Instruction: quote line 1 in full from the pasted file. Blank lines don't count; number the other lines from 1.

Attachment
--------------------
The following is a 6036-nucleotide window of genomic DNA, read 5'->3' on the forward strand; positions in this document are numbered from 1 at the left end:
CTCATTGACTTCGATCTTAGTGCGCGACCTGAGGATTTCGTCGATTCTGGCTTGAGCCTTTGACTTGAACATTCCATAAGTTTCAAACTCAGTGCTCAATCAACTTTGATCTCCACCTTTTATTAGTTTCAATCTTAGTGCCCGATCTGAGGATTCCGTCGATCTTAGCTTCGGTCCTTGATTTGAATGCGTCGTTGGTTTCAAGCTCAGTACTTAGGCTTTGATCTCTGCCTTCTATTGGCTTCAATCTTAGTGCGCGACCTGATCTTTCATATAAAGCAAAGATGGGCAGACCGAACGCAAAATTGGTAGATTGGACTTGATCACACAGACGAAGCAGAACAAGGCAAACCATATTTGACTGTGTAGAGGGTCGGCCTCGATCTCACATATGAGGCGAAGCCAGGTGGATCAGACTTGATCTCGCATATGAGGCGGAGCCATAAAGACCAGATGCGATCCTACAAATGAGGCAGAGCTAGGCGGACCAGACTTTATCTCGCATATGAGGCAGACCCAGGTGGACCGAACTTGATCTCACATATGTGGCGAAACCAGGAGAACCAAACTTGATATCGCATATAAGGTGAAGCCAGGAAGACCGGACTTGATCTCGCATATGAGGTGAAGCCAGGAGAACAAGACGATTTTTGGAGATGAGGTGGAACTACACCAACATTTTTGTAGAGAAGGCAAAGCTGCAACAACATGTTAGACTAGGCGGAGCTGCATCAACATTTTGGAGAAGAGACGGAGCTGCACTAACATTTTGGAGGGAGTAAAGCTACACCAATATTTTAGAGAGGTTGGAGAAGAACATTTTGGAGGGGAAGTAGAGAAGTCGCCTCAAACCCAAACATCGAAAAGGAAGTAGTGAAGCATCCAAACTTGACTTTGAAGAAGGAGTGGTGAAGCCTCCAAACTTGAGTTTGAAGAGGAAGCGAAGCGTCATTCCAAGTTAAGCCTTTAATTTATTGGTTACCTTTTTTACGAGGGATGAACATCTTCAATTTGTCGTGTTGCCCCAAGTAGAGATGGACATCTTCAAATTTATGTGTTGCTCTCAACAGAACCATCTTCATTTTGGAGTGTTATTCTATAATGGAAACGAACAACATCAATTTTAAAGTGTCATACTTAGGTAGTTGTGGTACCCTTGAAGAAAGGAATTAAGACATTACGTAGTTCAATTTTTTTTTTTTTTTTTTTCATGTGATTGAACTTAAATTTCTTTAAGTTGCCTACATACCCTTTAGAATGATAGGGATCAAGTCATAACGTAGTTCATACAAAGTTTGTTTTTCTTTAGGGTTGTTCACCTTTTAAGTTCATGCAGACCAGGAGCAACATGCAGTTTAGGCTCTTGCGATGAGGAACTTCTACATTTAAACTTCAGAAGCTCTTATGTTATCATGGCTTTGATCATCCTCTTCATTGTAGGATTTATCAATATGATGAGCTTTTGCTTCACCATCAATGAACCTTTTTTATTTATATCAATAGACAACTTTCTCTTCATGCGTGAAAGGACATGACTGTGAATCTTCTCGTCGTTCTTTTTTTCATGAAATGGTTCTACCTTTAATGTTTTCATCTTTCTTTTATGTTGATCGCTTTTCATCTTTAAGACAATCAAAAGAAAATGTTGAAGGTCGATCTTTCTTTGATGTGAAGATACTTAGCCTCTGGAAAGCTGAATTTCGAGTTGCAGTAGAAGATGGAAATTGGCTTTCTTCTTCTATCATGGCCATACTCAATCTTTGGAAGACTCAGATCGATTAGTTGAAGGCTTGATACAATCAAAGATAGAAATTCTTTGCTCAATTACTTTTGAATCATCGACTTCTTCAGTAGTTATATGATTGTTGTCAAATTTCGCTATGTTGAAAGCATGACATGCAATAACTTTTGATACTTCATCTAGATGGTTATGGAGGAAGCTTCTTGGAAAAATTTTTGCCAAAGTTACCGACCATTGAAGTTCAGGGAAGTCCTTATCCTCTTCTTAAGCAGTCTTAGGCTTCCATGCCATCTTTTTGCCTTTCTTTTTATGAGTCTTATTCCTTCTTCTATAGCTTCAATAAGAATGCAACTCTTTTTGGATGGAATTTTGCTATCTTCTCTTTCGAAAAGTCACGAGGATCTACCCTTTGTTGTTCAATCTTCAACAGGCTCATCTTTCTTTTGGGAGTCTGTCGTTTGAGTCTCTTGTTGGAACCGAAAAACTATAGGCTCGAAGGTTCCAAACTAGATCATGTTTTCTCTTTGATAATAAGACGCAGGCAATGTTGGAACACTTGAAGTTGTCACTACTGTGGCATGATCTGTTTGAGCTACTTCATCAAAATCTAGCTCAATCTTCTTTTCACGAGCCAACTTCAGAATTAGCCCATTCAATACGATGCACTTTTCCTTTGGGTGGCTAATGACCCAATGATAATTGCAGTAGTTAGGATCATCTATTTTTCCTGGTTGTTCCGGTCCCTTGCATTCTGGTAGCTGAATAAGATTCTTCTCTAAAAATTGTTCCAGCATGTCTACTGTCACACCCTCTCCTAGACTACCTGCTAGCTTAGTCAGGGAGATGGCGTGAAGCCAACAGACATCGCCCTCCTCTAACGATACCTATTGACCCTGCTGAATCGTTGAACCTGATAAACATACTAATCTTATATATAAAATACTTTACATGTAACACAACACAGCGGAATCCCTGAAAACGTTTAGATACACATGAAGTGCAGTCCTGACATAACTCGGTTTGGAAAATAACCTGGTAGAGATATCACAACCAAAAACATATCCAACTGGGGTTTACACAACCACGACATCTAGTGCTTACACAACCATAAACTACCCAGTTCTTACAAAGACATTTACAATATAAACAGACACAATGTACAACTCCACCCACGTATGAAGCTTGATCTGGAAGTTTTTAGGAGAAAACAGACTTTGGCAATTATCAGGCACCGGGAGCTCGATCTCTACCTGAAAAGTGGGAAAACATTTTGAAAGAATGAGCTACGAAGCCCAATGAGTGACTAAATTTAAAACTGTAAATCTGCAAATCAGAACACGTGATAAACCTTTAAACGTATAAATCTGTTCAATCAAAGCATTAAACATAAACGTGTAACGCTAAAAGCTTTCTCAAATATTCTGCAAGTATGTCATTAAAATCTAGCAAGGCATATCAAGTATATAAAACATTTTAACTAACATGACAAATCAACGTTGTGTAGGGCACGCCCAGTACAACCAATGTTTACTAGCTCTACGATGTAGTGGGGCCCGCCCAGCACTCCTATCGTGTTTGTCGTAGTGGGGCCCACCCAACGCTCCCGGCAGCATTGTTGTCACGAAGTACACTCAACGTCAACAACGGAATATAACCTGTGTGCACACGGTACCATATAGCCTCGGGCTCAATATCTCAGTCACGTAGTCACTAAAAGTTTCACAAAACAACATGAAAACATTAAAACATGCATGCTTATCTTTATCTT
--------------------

The following is a 6036-nucleotide window of genomic DNA, read 5'->3' on the forward strand; positions in this document are numbered from 1 at the left end: